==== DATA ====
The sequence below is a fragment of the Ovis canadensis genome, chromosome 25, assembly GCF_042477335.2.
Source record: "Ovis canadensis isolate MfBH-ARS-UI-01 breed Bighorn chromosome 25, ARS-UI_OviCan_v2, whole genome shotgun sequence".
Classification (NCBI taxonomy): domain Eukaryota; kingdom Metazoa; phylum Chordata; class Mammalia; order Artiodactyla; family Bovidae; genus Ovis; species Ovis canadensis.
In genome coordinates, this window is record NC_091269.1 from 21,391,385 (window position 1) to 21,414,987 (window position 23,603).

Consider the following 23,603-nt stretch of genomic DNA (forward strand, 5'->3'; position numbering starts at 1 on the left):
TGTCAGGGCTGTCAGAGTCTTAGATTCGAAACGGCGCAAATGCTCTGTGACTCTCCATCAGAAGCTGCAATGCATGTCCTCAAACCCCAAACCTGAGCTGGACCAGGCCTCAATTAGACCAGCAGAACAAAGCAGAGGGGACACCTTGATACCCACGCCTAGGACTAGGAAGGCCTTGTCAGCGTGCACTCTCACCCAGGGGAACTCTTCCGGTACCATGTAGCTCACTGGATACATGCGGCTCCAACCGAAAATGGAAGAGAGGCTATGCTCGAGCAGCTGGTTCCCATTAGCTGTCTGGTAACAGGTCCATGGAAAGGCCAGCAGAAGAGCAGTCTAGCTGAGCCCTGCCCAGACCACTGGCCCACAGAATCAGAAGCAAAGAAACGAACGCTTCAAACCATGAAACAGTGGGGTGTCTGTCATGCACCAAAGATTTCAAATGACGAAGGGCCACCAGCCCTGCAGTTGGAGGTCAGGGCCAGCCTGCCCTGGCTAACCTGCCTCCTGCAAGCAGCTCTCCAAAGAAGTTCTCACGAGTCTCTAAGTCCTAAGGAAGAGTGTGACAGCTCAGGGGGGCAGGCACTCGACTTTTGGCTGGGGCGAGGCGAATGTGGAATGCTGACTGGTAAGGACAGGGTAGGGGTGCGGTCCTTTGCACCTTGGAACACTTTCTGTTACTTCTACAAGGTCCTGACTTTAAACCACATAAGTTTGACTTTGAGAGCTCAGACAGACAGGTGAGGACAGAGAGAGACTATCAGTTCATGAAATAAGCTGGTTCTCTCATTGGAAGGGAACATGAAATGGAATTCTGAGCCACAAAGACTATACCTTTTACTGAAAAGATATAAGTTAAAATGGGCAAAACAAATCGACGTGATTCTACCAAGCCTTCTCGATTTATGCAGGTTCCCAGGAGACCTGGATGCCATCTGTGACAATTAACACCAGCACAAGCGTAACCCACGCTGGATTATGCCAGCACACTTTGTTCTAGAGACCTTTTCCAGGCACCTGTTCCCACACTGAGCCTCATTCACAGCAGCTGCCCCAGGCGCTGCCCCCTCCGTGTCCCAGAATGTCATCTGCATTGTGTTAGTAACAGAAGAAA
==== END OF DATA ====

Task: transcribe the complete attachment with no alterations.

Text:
The sequence below is a fragment of the Ovis canadensis genome, chromosome 25, assembly GCF_042477335.2.
Source record: "Ovis canadensis isolate MfBH-ARS-UI-01 breed Bighorn chromosome 25, ARS-UI_OviCan_v2, whole genome shotgun sequence".
Classification (NCBI taxonomy): domain Eukaryota; kingdom Metazoa; phylum Chordata; class Mammalia; order Artiodactyla; family Bovidae; genus Ovis; species Ovis canadensis.
In genome coordinates, this window is record NC_091269.1 from 21,391,385 (window position 1) to 21,414,987 (window position 23,603).

Consider the following 23,603-nt stretch of genomic DNA (forward strand, 5'->3'; position numbering starts at 1 on the left):
TGTCAGGGCTGTCAGAGTCTTAGATTCGAAACGGCGCAAATGCTCTGTGACTCTCCATCAGAAGCTGCAATGCATGTCCTCAAACCCCAAACCTGAGCTGGACCAGGCCTCAATTAGACCAGCAGAACAAAGCAGAGGGGACACCTTGATACCCACGCCTAGGACTAGGAAGGCCTTGTCAGCGTGCACTCTCACCCAGGGGAACTCTTCCGGTACCATGTAGCTCACTGGATACATGCGGCTCCAACCGAAAATGGAAGAGAGGCTATGCTCGAGCAGCTGGTTCCCATTAGCTGTCTGGTAACAGGTCCATGGAAAGGCCAGCAGAAGAGCAGTCTAGCTGAGCCCTGCCCAGACCACTGGCCCACAGAATCAGAAGCAAAGAAACGAACGCTTCAAACCATGAAACAGTGGGGTGTCTGTCATGCACCAAAGATTTCAAATGACGAAGGGCCACCAGCCCTGCAGTTGGAGGTCAGGGCCAGCCTGCCCTGGCTAACCTGCCTCCTGCAAGCAGCTCTCCAAAGAAGTTCTCACGAGTCTCTAAGTCCTAAGGAAGAGTGTGACAGCTCAGGGGGGCAGGCACTCGACTTTTGGCTGGGGCGAGGCGAATGTGGAATGCTGACTGGTAAGGACAGGGTAGGGGTGCGGTCCTTTGCACCTTGGAACACTTTCTGTTACTTCTACAAGGTCCTGACTTTAAACCACATAAGTTTGACTTTGAGAGCTCAGACAGACAGGTGAGGACAGAGAGAGACTATCAGTTCATGAAATAAGCTGGTTCTCTCATTGGAAGGGAACATGAAATGGAATTCTGAGCCACAAAGACTATACCTTTTACTGAAAAGATATAAGTTAAAATGGGCAAAACAAATCGACGTGATTCTACCAAGCCTTCTCGATTTATGCAGGTTCCCAGGAGACCTGGATGCCATCTGTGACAATTAACACCAGCACAAGCGTAACCCACGCTGGATTATGCCAGCACACTTTGTTCTAGAGACCTTTTCCAGGCACCTGTTCCCACACTGAGCCTCATTCACAGCAGCTGCCCCAGGCGCTGCCCCCTCCGTGTCCCAGAATGTCATCTGCATTGTGTTAGTAACAGAAGAAA